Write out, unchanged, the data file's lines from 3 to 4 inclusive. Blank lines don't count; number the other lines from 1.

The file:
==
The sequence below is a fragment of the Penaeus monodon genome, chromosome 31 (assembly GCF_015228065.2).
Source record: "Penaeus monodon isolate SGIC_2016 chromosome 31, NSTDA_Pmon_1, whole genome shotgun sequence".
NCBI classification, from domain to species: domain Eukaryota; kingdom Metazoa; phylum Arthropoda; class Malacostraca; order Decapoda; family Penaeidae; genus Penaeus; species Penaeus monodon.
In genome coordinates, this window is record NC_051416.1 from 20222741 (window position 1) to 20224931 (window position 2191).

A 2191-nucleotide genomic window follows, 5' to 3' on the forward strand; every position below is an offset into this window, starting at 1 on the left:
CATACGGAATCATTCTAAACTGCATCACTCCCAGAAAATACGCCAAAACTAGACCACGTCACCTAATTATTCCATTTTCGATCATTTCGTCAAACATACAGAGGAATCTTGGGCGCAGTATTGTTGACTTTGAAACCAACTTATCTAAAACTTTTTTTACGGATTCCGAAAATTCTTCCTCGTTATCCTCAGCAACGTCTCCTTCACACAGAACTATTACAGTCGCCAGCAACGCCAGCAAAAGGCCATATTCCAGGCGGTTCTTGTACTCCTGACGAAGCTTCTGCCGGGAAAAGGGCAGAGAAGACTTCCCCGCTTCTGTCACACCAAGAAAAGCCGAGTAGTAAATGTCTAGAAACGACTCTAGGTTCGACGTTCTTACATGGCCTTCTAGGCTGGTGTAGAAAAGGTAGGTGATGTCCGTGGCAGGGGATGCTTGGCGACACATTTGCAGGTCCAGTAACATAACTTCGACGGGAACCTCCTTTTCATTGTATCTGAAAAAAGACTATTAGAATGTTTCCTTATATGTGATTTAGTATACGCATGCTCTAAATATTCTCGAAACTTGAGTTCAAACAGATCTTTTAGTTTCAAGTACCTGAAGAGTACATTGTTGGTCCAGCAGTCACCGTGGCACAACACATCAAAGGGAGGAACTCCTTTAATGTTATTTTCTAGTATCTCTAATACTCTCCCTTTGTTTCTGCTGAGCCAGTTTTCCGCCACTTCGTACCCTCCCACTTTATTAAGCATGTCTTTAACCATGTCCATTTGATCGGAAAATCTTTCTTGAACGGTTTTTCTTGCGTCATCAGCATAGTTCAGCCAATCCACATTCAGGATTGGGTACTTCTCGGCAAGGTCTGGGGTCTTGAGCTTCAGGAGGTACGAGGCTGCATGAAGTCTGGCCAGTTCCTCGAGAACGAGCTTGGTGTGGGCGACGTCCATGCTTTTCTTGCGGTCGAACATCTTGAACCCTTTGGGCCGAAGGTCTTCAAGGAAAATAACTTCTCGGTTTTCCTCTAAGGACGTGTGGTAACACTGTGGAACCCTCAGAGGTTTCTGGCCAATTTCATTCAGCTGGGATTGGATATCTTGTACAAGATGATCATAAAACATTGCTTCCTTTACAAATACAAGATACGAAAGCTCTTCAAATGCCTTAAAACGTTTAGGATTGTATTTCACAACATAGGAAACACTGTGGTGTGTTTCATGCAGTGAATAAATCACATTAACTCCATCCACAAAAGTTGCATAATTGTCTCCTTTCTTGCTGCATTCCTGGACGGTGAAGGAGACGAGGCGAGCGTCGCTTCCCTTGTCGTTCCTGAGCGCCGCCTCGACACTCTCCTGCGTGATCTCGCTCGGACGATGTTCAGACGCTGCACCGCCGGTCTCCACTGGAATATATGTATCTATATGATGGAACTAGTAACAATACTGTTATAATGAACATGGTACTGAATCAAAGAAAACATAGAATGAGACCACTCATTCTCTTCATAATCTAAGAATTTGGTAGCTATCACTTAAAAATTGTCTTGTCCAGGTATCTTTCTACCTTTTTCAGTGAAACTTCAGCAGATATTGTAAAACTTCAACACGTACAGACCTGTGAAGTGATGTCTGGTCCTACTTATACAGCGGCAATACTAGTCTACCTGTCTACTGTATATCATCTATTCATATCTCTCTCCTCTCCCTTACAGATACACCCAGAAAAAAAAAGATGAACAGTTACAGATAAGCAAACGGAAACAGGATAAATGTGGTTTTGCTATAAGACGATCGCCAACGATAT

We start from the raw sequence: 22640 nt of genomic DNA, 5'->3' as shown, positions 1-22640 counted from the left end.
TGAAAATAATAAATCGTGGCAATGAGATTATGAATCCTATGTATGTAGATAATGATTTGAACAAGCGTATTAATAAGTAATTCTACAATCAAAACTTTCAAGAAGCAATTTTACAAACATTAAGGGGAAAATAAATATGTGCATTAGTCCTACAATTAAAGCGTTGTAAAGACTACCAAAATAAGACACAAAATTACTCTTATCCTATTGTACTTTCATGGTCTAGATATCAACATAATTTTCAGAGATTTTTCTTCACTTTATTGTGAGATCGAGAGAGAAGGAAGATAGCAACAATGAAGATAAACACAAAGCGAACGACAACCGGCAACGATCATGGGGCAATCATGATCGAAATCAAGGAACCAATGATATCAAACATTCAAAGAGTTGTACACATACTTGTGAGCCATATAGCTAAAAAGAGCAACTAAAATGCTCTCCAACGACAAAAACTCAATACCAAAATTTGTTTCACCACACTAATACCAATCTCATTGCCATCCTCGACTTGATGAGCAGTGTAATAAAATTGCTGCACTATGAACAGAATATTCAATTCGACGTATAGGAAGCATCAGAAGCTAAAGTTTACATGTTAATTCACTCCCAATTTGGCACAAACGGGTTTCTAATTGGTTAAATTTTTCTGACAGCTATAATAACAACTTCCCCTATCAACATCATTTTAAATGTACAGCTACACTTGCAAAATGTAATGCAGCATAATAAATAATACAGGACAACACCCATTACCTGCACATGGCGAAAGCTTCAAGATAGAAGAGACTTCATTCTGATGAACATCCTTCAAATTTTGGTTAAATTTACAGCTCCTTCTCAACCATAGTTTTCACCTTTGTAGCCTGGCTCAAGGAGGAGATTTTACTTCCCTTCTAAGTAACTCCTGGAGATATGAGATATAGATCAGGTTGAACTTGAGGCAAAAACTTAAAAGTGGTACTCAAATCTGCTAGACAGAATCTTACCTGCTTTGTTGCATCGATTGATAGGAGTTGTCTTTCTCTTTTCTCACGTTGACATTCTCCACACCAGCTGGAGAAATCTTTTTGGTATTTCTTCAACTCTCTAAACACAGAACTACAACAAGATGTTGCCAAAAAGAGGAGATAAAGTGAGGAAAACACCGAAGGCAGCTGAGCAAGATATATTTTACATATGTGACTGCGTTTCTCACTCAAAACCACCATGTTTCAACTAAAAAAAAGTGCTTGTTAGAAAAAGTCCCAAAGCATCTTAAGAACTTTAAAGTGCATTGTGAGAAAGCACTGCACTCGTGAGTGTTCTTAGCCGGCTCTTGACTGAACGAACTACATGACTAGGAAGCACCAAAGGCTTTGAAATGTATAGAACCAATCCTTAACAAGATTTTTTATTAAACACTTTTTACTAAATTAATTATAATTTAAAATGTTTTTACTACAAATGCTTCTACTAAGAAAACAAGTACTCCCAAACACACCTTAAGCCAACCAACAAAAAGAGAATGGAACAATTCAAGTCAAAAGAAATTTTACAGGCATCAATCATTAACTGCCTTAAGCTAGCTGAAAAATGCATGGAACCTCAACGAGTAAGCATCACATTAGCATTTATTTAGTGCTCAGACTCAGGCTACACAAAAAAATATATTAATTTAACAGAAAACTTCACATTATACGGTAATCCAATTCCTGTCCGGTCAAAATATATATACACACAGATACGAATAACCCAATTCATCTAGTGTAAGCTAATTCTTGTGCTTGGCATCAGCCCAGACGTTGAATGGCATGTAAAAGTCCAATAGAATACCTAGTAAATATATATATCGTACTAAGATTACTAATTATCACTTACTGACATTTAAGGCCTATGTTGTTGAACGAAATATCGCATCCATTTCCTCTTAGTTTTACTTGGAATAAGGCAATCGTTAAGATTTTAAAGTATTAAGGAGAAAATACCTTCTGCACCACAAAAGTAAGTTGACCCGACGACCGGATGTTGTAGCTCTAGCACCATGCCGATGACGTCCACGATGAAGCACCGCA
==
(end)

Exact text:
NCBI classification, from domain to species: domain Eukaryota; kingdom Metazoa; phylum Arthropoda; class Malacostraca; order Decapoda; family Penaeidae; genus Penaeus; species Penaeus monodon.
In genome coordinates, this window is record NC_051416.1 from 20222741 (window position 1) to 20224931 (window position 2191).